Spatial versus quantum confinement in porous amorphous silicon nanostructures
Laboratoire de Physique de la Matière Condensée, CNRS-École Polytechnique, 91128
Palaiseau Cedex, France
Published online: 15 March 1999
Light-emitting porous amorphous silicon has been produced by anodization in HF of hydrogenated amorphous silicon films. The maximal thickness of the porous films is limited by the onset of an instability which results in the formation of large channels short-circuiting the amorphous layer. This is due to the high resistivity of the amorphous silicon films as compared to that of the electrolyte. Confinement effects on the electron wavefunction are analyzed in situ using photoluminescence measurements in hydrofluoric acid and compared to those observed in porous crystalline silicon. For crystalline silicon, a huge blue shift of the photoluminescence is observable upon reducing the size of the structures by photo-etch, showing clear evidence of quantum confinement effects in this material. No shift has been observed when carrying out the same experiment with amorphous silicon. This indicates that the extent of the wavefunction in the bandtail states involved in luminescence is too small to be sensitive to confinement down to the minimum sizes of our porous material (~ 3 nm). Measurements of the width and the temperature dependence of the photoluminescence demonstrate that the Urbach energy does not change upon increasing the porosity, i.e., upon decreasing the size of the a-Si:H nanostructures, in contradiction with what has been reported in ultrathin a-Si:H multilayers.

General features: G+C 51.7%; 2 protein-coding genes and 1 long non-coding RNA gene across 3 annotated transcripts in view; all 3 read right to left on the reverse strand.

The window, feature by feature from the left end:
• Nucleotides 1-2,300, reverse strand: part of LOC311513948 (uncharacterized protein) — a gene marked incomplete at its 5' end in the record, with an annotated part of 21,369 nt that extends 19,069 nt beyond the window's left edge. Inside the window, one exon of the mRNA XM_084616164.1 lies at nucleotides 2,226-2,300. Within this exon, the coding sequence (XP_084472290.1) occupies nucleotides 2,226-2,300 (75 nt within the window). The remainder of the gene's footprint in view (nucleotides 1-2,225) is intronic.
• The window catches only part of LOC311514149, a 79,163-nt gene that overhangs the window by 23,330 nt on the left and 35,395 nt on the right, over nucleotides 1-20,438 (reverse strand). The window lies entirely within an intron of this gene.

PACS: 78.55.Mb – Porous materials / 78.66.Jg – Amorphous semiconductors; glasses; nanocrystalline materials / 81.05.Rm – Porous materials; granular materials
© EDP Sciences, Società Italiana di Fisica, Springer-Verlag, 1999